Palm Oil Classified as Forest Risk Commodities in EU And UK Policies
In recent years, the green wave trend has emerged in the European Union (EU), both in as a basic ideology/paradigm in government policy and as a lifestyle of the EU community. Environmental issues were also become a central theme in the European Parliament elections in 2019. In this election, the “green” parties also get enough seats so they have strong bargaining position. It’s implication that the “green” ideology more influencing the regulations issued by the EU Commission or Parliament in the future.
One of the environmental issues that are a concern for the EU is global deforestation. Therefore, the EU Commission formulated a policy in order to increase their contribution in addressing the issue of global deforestation by publishing the Communication on Stepping up EU Action to Protect and Restore the World’s Forest in July 2019. Furthermore, to respond this policy, their Parliament also issued three resolutions in 2020.
In a presentation by Andri Hadi, Andri Hadi, Indonesian Ambassador Extraordinary and Plenipotentiary (EP Ambassador) to Kingdom of Belgium, Luxemborg, EU and international organizations in Brussels in the Webinar “Ngobrol bareng Gapki sesi 14“, stated that one of the resolutions issued by the EU Parliament is the EU Legal Framework to Halt and Reverse EU-Driven Global Deforestation. The policy instrument in this resolution is the tightening of imports for Forest and Ecosystem Risk Commodities (FERC), which is palm oil along with soybeans, rubber, corn, beef (and skin), and cocoa are included in this category.
The first idea of Forest Risk Commodities (or Forest and Ecosystem Risk Commodities/FERC) was defined by the Global Canopy Programme (GCP) in 2013. GCP is an NGO that undertakes works on deforestation in tropical countries and most part funded by aid agencies such as the UK Department for International Development (DFID). Term of FRC defined as “globally traded goods and raw materials that originate from tropical forest ecosystems, either directly from within forest areas, or from areas previously under forest cover, whose extraction or production contributes significantly to global tropical deforestation and degradation”.
In his presentation, Ambassador Andri also mentioned that with the import tightening policy for products include in FERC (or FRC) group, the EU Government also formed a Mandatory Due Diligence Process in which EU importers must ensure the supply chain for FERC category products must be free not only from the issue of deforestation and other environmental issues, but also social issues such as human rights violations, child labor, and others.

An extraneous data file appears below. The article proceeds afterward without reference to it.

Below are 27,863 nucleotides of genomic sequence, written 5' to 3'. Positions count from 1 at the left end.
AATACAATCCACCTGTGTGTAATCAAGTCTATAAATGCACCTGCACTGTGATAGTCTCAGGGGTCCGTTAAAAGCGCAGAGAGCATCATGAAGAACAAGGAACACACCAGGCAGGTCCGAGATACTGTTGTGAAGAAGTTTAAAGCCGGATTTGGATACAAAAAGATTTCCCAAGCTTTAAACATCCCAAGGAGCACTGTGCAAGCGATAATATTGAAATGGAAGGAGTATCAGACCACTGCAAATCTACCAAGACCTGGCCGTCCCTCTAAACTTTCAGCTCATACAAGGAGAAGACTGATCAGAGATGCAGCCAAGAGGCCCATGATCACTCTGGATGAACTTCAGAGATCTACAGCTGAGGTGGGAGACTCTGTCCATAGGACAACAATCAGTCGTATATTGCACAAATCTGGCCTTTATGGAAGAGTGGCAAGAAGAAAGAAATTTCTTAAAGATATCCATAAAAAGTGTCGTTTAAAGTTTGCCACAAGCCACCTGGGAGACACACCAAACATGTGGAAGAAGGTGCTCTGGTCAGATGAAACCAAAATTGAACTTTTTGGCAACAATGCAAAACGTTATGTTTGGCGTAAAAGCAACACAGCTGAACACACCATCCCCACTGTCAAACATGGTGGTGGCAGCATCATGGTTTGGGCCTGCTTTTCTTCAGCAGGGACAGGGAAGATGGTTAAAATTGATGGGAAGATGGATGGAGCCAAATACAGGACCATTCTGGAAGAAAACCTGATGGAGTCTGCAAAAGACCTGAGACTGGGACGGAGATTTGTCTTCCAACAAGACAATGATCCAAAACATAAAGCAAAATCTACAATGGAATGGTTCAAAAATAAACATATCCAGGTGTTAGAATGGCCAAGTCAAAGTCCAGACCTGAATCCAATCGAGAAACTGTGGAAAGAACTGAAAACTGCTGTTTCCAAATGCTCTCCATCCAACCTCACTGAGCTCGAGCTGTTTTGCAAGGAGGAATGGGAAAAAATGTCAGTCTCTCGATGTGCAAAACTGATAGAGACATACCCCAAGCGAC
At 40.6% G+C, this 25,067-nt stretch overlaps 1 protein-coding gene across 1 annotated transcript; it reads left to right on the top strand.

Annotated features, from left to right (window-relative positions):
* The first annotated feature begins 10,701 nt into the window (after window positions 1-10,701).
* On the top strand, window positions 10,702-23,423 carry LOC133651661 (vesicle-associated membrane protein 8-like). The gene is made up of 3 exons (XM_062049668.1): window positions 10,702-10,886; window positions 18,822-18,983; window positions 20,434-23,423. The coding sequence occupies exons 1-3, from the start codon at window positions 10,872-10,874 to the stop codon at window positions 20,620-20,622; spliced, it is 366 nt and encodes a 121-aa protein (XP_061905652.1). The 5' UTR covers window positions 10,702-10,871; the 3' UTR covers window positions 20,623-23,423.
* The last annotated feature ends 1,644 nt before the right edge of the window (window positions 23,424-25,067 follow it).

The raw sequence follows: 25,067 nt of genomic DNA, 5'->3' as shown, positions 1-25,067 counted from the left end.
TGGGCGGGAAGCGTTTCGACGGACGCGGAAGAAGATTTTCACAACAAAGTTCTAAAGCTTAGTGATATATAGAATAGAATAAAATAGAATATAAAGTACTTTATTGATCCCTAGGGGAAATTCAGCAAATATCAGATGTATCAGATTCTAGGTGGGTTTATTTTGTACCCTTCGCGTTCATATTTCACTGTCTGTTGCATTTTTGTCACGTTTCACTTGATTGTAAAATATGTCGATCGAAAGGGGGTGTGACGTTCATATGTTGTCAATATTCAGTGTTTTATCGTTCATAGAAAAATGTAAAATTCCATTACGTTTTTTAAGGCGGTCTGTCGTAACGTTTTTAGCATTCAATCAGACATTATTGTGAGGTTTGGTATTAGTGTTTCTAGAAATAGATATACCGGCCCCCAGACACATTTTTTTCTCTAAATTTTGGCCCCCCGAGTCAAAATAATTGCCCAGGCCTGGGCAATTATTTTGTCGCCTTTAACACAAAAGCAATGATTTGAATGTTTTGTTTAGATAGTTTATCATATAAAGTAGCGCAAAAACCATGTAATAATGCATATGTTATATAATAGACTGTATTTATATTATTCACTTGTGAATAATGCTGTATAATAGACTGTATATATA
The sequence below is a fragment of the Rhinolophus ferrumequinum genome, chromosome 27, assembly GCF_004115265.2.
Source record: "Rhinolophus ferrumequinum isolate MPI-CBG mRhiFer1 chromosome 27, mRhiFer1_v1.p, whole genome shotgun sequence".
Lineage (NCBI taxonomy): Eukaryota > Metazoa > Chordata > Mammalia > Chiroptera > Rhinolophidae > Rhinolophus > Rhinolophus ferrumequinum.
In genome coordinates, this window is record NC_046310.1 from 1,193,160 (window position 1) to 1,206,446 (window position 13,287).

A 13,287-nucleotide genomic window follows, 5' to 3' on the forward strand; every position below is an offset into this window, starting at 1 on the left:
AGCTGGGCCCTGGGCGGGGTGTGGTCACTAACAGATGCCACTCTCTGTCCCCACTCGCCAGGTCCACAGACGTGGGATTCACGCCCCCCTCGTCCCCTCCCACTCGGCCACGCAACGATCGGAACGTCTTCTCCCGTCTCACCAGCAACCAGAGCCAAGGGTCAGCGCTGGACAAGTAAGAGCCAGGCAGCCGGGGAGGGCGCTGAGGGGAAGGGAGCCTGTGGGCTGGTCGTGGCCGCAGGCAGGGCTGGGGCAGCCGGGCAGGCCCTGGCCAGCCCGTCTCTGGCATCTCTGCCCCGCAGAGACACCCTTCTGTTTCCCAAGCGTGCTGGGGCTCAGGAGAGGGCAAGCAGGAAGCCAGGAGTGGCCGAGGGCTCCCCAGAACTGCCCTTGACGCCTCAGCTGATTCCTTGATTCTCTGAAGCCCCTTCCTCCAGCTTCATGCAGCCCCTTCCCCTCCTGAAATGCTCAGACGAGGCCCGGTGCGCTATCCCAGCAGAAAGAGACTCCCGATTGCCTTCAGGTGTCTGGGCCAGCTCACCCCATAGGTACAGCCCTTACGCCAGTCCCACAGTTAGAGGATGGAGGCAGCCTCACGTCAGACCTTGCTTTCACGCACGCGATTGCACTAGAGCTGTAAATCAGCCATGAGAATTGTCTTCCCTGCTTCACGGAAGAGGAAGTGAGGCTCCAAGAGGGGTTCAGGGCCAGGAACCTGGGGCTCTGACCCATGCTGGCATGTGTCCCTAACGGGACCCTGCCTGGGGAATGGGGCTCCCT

Not only by the EU Government, the UK Government also classifies palm oil in the FRC group. In November 2020, the government published the outcome of consultations related to regulations that aim at making it illegal for businesses (only large companies above certain turnover threshold) in scope to use FRC, either in production or trade activities within the UK region.
Following the consultation, the government also confirm the changes will be taken forward, such as an amendement will be introduced to the Environment Bill placing new responsibilities on large business-scale companies in the UK that using FRC products in their supply chains and also develop approach based on legality to helping government’s effort and to provide a pathway to recognise national standards and certification schemes for these products. It is expected that large scale companies in the UK can also do due diligence on their supply chains from the first tier supply chain by addressing deforestation and social issues.
Besides the ILUC RED II policy, the FRC regulations that are implemented by the EU and UK Governments are also trade barrier of palm oil in the region by using the issue of deforestation. Western countries consider deforestation to be the responsibility of palm oil, even though other agricultural commodities and livestock also have a greater contribution to global deforestation. This is confirmed by data from the EU Commission (2013) which states that the drivers of global deforestation in 1990-2008 were caused by the production of the livestock sector (24 percent), cereal crops (8 percent), and soybean (6 percent), while the share of oil palm in global deforestation relatively small, only 2 percent.
Another critic for the FRC concept is that other agricultural/livestock commodities, such as poultry, which is actually causes greater deforestation than palm oil, but these commodities are not included in the group considered high risk deforestation (FRC). The idea of a ‘Forest Risk Commodity’ lays the blame for deforestation on a simple set of objects (plants), driven by the misguided belief that inhibiting trade and halting the production of these commodities will magically solve this problem. Whereas historically, global deforestation occurred since before the 1700s in temperate forests, which were found mostly in Europe and North America.
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